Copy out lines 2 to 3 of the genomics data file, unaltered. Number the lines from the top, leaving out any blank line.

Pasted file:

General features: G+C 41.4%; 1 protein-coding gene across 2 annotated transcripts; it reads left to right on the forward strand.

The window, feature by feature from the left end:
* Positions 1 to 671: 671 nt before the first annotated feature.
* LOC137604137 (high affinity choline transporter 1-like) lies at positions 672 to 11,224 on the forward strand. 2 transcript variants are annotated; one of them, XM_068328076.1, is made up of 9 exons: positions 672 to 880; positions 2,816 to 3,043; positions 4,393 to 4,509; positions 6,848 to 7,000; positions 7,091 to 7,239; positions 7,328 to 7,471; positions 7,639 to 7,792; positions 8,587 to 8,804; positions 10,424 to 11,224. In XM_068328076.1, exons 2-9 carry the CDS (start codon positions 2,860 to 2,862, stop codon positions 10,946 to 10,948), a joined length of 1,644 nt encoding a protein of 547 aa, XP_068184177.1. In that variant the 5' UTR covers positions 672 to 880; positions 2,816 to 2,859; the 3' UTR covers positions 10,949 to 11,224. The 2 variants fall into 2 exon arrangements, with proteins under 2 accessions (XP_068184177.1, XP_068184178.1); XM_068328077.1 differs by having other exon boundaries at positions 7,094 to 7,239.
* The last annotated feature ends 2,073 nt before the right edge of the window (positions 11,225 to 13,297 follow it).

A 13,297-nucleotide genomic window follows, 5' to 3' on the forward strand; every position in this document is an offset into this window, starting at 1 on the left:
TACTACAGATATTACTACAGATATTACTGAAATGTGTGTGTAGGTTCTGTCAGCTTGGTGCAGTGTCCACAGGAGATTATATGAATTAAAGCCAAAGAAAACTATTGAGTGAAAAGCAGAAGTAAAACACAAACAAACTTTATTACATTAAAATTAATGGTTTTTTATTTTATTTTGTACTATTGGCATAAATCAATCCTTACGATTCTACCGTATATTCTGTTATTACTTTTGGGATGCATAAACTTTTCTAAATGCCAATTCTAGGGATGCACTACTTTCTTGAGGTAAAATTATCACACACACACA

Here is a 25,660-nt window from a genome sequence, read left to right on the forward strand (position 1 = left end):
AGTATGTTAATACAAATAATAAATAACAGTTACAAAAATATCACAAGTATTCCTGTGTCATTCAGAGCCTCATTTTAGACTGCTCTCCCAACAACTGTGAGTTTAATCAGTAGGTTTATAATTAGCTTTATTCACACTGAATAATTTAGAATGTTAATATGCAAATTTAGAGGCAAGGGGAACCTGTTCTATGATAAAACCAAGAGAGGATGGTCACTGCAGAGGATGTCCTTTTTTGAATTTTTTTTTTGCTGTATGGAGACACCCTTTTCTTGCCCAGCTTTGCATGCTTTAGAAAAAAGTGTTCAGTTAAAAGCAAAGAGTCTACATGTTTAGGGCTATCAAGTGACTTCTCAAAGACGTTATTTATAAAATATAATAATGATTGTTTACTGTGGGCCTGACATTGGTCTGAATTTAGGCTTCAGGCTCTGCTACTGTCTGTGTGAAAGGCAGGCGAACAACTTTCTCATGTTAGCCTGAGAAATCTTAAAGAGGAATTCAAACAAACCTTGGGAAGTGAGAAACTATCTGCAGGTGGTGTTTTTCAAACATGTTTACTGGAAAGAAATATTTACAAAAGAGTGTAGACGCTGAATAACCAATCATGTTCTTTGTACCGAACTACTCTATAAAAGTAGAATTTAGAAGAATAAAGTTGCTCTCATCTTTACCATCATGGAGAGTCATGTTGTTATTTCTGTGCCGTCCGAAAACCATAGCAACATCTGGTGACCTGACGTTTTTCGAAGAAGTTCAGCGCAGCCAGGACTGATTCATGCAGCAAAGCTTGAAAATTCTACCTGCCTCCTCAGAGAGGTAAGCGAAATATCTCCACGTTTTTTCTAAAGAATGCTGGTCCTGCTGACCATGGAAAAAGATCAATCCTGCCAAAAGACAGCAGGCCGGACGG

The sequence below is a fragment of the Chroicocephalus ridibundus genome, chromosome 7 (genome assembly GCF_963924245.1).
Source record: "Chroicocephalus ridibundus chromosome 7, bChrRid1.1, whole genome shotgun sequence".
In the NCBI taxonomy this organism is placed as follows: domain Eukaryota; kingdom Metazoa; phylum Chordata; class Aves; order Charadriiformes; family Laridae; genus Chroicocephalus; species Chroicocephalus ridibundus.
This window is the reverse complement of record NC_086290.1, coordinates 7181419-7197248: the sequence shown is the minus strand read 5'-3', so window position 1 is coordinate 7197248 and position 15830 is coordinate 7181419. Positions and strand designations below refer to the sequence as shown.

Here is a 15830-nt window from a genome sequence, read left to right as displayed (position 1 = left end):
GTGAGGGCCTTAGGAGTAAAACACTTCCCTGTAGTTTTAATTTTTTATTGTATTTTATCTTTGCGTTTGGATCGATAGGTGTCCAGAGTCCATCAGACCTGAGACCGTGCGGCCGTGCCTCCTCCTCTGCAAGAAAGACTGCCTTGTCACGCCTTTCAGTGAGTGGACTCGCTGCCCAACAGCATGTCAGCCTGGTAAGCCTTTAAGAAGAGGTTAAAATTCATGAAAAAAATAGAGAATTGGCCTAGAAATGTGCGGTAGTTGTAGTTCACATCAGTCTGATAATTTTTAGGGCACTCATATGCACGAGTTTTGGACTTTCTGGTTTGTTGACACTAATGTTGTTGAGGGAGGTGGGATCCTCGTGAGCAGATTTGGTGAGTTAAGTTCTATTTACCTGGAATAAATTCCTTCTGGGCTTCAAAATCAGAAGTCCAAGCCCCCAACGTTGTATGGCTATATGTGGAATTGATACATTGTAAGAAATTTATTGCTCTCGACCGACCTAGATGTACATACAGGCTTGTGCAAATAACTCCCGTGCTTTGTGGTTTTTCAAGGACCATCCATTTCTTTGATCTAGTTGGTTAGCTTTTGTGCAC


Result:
The window, feature by feature from the left end:
* Positions 1 to 671: 671 nt before the first annotated feature.